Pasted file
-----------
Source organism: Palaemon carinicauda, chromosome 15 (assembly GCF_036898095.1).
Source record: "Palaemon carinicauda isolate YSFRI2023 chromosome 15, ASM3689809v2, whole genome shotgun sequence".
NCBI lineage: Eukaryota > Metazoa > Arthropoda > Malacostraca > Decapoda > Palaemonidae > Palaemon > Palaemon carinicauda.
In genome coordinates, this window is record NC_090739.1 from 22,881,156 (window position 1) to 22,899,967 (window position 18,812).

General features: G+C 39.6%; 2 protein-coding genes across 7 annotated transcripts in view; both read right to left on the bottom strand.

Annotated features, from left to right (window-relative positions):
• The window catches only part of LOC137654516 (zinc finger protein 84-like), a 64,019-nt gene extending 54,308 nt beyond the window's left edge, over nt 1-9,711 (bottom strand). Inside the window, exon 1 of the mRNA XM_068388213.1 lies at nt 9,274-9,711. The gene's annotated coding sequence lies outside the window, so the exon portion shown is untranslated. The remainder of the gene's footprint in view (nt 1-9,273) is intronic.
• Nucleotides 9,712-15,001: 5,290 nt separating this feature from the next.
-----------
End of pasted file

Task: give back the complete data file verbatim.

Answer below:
Source organism: Palaemon carinicauda, chromosome 15 (assembly GCF_036898095.1).
Source record: "Palaemon carinicauda isolate YSFRI2023 chromosome 15, ASM3689809v2, whole genome shotgun sequence".
NCBI lineage: Eukaryota > Metazoa > Arthropoda > Malacostraca > Decapoda > Palaemonidae > Palaemon > Palaemon carinicauda.
In genome coordinates, this window is record NC_090739.1 from 22,881,156 (window position 1) to 22,899,967 (window position 18,812).

General features: G+C 39.6%; 2 protein-coding genes across 7 annotated transcripts in view; both read right to left on the bottom strand.

Annotated features, from left to right (window-relative positions):
• The window catches only part of LOC137654516 (zinc finger protein 84-like), a 64,019-nt gene extending 54,308 nt beyond the window's left edge, over nt 1-9,711 (bottom strand). Inside the window, exon 1 of the mRNA XM_068388213.1 lies at nt 9,274-9,711. The gene's annotated coding sequence lies outside the window, so the exon portion shown is untranslated. The remainder of the gene's footprint in view (nt 1-9,273) is intronic.
• Nucleotides 9,712-15,001: 5,290 nt separating this feature from the next.